Il arrive, dans la vie d’une entreprise, que celle-ci se trouve dans l’incapacité de faire face au paiement de ses dettes. Cela se traduit par l’ouverture d’une procédure de liquidation judiciaire. Connaissez-vous la version simplifiée ? Qu’est-ce qu’une liquidation? Qui est concerné ? Comment faire une déclaration judiciaire simplifiée ? Comment se déroule la procédure ? Vous trouverez réponse à toutes ces questions en prenant connaissance des informations ci-dessous.
What is a simplified judicial liquidation?
From a legal point of view, judicial liquidation means a collective procedure following an action by one or more creditors of a company, after finding a lack of cash to honor all the debts. Judicial liquidation, simplified by definition, is an integral part of this procedure. However, it differs in particular by a less cumbersome formalism and a faster processing time. It is primarily intended for very small businesses.
The simplified judicial liquidation procedure can be used by the judge under certain conditions. It should also not be confused with amicable or voluntary liquidations which are triggered on the sole initiative of the partners of the company.
In practice, three types of simplified judicial liquidation exist:
- Short: the debtor's assets are then sold by public auction within four months. The procedure must be closed at the most twelve months after its opening.
- Lightened: the verification of bad debts by the debtor is abandoned in order to free up additional time for the processing of other debts.
- Formalist: it is then up to the judicial liquidator to establish a distribution project. This is then filed with the registry with notice publicity in the Official Bulletin of Civil and Commercial Announcements (Bodacc).
Finally, as for the more traditional system, the simplified judicial liquidation procedure remains a judicial administration measure which cannot give rise to a possible appeal. To be clearer, such a decision cannot therefore be contested.
The process of the simplified judicial liquidation
First of all, it should be ensured that the preconditions for opening this type of procedure are met. The company concerned will then have to meet three criteria:
- No ownership of real estate
- A workforce not exceeding one employee
- A turnover excluding tax less than or equal to 300,000 euros.
The legislator has also taken the decision to relax the conditions precedent to the opening of such a procedure. It thus becomes accessible to companies employing a maximum of five employees and having a turnover excluding tax of more than 300,000 euros with a ceiling set at 750,000 euros.
In all cases, it is up to the court to put an end to this simplified liquidation procedure if it notices during its investigations that one of these criteria is not met by the company concerned.
Once this verification step is completed, the simplified procedure is faster, less cumbersome in its operation and ultimately less expensive than traditional liquidation. However, both produce similar effects. They thus give rise to the appointment of a judicial representative who will be responsible for implementing the liquidation operations. It will also be up to him to ensure the good management of the company in replacement of its manager. At the same time, bankruptcy proceedings will be launched against the company's creditors (whether it is a supplier, a customer or the state). By joining it, they will thus demonstrate their real desire to do everything possible to settle their debt. Please note, depending on the quality of the creditors, priority orders for payment are defined by law.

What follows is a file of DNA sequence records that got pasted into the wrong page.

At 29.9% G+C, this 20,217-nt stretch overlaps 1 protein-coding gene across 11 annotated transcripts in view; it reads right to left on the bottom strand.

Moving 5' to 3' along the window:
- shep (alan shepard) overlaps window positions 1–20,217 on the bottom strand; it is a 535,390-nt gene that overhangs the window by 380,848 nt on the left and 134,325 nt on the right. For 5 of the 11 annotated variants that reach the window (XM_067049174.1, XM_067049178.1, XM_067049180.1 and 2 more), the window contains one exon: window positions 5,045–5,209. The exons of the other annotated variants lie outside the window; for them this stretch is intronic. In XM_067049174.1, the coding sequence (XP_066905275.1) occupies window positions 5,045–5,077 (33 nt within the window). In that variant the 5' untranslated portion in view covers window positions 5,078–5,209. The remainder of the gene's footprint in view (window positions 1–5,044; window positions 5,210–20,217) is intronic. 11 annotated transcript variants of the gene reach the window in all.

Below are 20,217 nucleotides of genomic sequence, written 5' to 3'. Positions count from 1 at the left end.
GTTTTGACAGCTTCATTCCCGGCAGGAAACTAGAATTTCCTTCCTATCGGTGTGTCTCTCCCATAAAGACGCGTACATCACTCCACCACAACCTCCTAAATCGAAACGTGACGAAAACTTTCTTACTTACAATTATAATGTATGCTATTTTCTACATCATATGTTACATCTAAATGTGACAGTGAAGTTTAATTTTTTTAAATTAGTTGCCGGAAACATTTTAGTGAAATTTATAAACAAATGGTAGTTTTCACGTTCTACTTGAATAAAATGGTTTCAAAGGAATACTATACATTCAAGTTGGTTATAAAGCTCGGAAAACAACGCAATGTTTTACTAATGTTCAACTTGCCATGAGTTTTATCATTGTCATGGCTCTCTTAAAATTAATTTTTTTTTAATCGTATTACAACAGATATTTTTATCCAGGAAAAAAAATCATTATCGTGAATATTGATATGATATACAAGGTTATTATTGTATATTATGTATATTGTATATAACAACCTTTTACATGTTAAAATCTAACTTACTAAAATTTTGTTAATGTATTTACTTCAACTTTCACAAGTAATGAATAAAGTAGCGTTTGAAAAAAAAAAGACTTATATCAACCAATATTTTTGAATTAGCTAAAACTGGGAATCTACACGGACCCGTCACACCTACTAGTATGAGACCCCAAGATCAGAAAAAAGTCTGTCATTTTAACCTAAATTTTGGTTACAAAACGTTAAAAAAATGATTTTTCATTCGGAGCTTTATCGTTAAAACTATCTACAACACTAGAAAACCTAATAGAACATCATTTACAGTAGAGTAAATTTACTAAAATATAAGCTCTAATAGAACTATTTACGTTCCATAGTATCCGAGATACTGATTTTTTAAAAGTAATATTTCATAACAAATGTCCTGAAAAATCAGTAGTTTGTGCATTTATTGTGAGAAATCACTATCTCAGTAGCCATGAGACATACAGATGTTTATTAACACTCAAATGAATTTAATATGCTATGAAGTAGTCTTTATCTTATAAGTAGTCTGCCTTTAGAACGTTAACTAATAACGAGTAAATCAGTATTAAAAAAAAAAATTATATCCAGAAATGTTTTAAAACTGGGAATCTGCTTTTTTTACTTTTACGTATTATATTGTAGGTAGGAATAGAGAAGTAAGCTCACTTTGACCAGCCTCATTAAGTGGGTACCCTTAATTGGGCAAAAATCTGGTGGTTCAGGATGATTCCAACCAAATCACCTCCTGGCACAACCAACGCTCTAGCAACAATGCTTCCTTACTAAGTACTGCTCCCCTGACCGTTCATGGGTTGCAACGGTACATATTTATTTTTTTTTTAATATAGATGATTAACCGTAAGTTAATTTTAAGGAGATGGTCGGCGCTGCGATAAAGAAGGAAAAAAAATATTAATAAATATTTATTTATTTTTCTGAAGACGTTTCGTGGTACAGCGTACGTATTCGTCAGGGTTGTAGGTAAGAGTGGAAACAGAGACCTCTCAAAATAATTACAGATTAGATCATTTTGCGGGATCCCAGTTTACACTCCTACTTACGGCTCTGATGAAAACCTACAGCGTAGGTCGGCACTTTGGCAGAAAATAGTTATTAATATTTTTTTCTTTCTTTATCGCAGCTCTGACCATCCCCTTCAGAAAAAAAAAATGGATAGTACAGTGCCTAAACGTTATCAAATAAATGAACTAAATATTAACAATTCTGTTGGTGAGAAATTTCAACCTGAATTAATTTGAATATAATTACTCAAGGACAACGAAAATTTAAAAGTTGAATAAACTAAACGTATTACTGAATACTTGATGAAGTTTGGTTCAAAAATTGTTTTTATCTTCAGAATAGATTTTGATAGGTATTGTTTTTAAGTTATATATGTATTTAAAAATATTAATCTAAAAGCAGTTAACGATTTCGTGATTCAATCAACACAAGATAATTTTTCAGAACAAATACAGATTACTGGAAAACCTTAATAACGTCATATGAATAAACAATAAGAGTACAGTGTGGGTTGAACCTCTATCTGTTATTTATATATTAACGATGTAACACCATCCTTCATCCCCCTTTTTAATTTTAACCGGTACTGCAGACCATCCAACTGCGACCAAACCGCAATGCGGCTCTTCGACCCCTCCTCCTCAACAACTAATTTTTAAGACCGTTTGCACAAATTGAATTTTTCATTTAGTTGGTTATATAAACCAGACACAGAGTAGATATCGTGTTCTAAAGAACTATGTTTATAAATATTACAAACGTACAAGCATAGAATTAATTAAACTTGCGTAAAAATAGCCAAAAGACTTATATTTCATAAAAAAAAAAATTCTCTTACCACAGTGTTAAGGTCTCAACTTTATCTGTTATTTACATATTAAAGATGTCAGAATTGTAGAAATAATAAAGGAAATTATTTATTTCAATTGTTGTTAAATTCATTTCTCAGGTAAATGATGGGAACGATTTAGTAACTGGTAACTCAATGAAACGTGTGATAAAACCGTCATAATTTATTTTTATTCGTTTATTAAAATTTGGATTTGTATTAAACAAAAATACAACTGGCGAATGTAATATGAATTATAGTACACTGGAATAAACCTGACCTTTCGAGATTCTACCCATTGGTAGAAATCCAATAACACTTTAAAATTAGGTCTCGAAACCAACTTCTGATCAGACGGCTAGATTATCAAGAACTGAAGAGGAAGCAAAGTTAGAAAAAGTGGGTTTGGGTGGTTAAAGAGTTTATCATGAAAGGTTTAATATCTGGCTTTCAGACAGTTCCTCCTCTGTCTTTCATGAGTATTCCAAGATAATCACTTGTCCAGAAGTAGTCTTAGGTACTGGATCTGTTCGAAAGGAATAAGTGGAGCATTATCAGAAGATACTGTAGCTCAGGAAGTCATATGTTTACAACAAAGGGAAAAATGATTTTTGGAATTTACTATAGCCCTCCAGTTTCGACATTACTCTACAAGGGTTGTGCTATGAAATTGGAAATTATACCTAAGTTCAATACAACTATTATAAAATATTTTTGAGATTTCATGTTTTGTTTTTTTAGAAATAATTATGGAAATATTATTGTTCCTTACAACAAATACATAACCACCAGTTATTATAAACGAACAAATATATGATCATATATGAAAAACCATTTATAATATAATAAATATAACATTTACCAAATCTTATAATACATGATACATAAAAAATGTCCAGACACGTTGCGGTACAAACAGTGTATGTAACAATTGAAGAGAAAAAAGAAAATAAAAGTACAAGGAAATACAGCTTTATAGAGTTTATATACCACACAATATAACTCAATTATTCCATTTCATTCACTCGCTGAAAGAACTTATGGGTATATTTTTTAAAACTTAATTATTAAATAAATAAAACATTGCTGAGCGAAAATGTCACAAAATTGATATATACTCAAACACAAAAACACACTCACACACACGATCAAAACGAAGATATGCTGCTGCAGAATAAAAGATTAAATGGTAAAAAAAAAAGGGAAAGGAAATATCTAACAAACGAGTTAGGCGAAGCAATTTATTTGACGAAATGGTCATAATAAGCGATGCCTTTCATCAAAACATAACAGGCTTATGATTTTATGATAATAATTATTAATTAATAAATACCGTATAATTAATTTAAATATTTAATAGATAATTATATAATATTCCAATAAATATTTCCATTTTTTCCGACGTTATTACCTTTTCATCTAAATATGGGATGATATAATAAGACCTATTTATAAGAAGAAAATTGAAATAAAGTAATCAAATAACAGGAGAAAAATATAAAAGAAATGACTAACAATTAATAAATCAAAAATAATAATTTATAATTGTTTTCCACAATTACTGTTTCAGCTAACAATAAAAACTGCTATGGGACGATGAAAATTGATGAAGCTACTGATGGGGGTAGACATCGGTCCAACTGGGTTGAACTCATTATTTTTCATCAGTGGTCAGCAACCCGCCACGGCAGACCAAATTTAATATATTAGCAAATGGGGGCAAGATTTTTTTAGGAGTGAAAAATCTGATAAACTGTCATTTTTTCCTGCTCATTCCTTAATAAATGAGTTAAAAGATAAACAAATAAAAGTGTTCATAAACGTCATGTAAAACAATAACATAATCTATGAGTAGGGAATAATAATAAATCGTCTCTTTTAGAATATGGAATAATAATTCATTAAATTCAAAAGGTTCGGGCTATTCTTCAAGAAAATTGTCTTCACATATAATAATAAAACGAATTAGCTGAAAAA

The duration of the simplified judicial liquidation
The duration of the simplified judicial liquidation should not, in principle, be more than six months (from the date chosen for the opening of the procedure) for companies whose workforce does not exceed one employee. For the others (and on condition that the turnover excluding tax for the past year is greater than 300,000 euros), this maximum period is extended to twelve months.
However, these are purely theoretical duration limitations. Indeed, in practice, a three-month extension remains possible depending on the files. In addition, the judge also has the possibility of switching from a simplified procedure to traditional liquidation if the circumstances so require. This modification can also be carried out if the deadlines for closing the simplified procedure have been exceeded. It will then be compulsory to summon all debtors to the Commercial Court hearing.
Frequently Asked Questions
Simplified judicial liquidation for a sole proprietorship (links to the specific page) (whether it is a EURL, a SASU, a SELARL or a SELAS) is quite feasible. It is even a procedure tailored to these “small” companies. The legislator has also considered extending this principle to other types of structures. You will understand then that it is also allowed to apply the simplified judicial liquidation to an LLC.
Simplified judicial liquidation and the declaration of debt?
Simplified judicial liquidation for an LLC does not modify the declaration of claims. As a reminder, this is the act carried out by the creditor of a company concerned by a safeguard, reorganization or judicial liquidation procedure. By this action, the creditor confirms his intention to participate actively in the conduct of the procedure in question.
Simplified judicial liquidation and RSI?
This is a question that comes up frequently. How do simplified judicial liquidation and RSI “coexist”? Should you fulfill your obligations to the RSI when your company is affected by such a procedure? The answer is no ! Indeed, the debts of the RSI are no longer considered as personal but as professional. Therefore, they are automatically extinguished upon liquidation, like other types of debts in the company.